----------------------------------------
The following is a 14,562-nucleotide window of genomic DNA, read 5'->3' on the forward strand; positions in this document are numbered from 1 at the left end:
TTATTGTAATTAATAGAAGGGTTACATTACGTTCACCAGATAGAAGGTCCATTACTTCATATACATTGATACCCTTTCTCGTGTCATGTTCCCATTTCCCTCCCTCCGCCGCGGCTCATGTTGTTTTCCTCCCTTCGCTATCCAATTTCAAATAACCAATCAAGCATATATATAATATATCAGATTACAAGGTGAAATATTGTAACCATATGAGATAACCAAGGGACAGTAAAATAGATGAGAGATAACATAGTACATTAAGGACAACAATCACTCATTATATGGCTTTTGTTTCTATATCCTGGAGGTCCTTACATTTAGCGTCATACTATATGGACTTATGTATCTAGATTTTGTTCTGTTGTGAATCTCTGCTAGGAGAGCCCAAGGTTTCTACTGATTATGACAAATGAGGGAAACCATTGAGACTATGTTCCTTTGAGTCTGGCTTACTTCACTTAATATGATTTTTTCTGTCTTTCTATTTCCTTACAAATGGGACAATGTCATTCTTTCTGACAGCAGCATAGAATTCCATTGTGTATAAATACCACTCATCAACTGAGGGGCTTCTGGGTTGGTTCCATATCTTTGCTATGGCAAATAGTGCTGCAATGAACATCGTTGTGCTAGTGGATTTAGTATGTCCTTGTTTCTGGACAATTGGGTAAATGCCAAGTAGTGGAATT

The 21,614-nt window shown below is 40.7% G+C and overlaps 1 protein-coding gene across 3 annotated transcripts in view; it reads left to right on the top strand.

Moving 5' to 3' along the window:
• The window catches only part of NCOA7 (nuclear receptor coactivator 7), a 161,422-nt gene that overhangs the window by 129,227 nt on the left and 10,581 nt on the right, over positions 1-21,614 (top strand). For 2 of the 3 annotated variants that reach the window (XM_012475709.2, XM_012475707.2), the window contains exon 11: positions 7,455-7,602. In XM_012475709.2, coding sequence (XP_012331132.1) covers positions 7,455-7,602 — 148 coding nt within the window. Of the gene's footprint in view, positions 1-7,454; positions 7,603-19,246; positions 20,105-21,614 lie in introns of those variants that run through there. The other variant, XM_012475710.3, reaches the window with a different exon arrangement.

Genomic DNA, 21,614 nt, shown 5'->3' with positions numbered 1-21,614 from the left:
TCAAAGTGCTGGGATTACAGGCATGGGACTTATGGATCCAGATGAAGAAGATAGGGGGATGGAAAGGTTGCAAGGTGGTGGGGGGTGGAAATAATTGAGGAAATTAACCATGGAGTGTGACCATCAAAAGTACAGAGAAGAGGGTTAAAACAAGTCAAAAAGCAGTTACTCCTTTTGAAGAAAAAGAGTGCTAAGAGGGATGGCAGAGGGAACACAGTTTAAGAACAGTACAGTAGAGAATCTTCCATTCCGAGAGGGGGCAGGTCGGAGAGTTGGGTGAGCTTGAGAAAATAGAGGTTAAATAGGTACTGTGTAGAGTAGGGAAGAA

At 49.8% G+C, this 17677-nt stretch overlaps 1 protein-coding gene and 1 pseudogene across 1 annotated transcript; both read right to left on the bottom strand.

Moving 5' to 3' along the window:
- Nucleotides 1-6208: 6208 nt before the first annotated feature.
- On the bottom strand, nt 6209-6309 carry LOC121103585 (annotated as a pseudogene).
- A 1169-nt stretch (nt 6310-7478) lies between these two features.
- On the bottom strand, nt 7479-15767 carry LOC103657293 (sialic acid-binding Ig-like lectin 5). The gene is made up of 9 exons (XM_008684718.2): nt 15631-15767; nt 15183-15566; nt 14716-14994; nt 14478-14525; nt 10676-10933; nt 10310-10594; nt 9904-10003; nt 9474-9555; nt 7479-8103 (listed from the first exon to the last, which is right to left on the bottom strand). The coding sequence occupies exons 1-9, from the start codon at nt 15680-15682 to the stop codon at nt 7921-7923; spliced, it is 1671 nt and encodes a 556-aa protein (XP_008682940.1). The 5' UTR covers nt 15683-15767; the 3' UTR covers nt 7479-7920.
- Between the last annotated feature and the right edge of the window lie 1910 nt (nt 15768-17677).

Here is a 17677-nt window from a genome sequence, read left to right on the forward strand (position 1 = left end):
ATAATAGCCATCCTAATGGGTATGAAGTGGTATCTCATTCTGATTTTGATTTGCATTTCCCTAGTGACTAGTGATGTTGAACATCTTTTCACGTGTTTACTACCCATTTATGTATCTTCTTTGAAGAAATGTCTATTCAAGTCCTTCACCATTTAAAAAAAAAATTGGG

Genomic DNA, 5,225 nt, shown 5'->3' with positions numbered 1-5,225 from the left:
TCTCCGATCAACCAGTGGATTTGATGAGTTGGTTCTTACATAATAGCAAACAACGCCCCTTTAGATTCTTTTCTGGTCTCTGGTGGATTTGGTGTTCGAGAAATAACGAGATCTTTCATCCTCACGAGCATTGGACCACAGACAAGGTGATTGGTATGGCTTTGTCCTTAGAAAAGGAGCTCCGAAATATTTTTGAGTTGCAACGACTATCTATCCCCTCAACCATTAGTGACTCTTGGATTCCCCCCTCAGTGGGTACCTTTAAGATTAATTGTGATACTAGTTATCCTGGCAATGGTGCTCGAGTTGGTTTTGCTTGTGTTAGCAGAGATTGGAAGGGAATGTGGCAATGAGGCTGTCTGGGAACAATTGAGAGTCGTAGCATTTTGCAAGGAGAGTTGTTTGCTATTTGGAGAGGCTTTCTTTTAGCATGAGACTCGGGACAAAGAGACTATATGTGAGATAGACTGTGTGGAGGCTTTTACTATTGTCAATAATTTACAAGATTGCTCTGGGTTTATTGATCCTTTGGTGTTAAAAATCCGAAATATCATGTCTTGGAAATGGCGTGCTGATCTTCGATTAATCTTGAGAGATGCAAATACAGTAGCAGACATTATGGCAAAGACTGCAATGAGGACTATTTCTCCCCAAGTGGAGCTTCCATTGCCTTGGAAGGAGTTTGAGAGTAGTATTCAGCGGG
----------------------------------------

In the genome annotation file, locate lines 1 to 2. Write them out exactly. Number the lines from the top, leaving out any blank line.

The following is a 14,562-nucleotide window of genomic DNA, read 5'->3' on the forward strand; positions in this document are numbered from 1 at the left end:
TTATTGTAATTAATAGAAGGGTTACATTACGTTCACCAGATAGAAGGTCCATTACTTCATATACATTGATACCCTTTCTCGTGTCATGTTCCCATTTCCCTCCCTCCGCCGCGGCTCATGTTGTTTTCCTCCCTTCGCTATCCAATTTCAAATAACCAATCAAGCATATATATAATATATCAGATTACAAGGTGAAATATTGTAACCATATGAGATAACCAAGGGACAGTAAAATAGATGAGAGATAACATAGTACATTAAGGACAACAATCACTCATTATATGGCTTTTGTTTCTATATCCTGGAGGTCCTTACATTTAGCGTCATACTATATGGACTTATGTATCTAGATTTTGTTCTGTTGTGAATCTCTGCTAGGAGAGCCCAAGGTTTCTACTGATTATGACAAATGAGGGAAACCATTGAGACTATGTTCCTTTGAGTCTGGCTTACTTCACTTAATATGATTTTTTCTGTCTTTCTATTTCCTTACAAATGGGACAATGTCATTCTTTCTGACAGCAGCATAGAATTCCATTGTGTATAAATACCACTCATCAACTGAGGGGCTTCTGGGTTGGTTCCATATCTTTGCTATGGCAAATAGTGCTGCAATGAACATCGTTGTGCTAGTGGATTTAGTATGTCCTTGTTTCTGGACAATTGGGTAAATGCCAAGTAGTGGAATT